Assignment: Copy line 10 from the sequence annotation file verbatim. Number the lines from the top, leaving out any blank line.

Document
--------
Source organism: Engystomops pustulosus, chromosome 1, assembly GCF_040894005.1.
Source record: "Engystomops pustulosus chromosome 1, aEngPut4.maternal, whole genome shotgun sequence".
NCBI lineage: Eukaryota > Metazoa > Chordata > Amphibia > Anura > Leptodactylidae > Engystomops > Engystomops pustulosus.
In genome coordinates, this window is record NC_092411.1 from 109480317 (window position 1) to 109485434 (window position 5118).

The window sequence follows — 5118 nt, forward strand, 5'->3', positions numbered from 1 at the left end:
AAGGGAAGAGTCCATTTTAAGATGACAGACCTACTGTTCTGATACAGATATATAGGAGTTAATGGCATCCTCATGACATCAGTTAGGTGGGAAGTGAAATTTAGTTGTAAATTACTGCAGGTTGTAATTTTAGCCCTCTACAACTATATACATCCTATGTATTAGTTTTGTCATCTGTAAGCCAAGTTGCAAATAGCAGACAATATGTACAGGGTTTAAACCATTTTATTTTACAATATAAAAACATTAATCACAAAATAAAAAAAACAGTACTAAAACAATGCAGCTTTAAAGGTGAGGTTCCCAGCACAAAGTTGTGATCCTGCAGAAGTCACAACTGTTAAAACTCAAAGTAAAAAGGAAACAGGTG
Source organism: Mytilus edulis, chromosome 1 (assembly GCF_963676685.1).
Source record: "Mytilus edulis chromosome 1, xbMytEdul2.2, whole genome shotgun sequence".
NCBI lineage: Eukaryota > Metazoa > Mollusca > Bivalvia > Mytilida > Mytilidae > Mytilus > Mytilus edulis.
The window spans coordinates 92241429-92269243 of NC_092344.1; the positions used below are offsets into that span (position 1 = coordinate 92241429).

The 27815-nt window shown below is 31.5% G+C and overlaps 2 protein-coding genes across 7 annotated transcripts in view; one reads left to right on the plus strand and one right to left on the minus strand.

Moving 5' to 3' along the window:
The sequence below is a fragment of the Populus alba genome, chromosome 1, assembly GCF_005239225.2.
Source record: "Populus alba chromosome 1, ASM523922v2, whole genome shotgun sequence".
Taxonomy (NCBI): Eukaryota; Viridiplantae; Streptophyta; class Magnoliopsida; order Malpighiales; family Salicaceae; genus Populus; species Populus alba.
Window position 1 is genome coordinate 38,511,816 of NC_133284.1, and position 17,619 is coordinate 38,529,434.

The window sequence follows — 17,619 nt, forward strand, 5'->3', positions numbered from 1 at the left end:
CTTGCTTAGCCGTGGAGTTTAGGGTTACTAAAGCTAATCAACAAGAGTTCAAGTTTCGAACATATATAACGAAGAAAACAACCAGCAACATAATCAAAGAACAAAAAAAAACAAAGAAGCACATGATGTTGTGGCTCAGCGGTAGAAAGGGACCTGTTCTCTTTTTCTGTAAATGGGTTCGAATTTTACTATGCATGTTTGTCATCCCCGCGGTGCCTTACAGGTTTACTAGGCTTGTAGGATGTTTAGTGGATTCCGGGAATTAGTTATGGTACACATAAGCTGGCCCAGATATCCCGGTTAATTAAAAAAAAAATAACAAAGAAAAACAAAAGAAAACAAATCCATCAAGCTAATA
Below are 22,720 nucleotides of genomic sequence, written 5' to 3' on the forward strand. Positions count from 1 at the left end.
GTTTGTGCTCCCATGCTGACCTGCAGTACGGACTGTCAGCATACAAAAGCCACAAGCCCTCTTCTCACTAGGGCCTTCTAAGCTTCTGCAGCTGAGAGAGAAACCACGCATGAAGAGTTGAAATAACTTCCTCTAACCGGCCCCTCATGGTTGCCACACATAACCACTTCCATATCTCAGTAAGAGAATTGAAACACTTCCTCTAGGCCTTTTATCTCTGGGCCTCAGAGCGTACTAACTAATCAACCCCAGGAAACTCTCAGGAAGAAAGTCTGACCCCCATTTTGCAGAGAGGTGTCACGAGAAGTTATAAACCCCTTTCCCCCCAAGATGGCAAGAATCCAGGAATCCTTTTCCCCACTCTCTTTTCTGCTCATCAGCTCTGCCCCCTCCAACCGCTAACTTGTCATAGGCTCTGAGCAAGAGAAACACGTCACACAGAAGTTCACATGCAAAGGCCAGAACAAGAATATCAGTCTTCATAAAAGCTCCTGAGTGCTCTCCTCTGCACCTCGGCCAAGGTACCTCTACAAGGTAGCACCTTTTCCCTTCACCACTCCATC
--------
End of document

The window spans coordinates 92241429-92269243 of NC_092344.1; the positions used below are offsets into that span (position 1 = coordinate 92241429).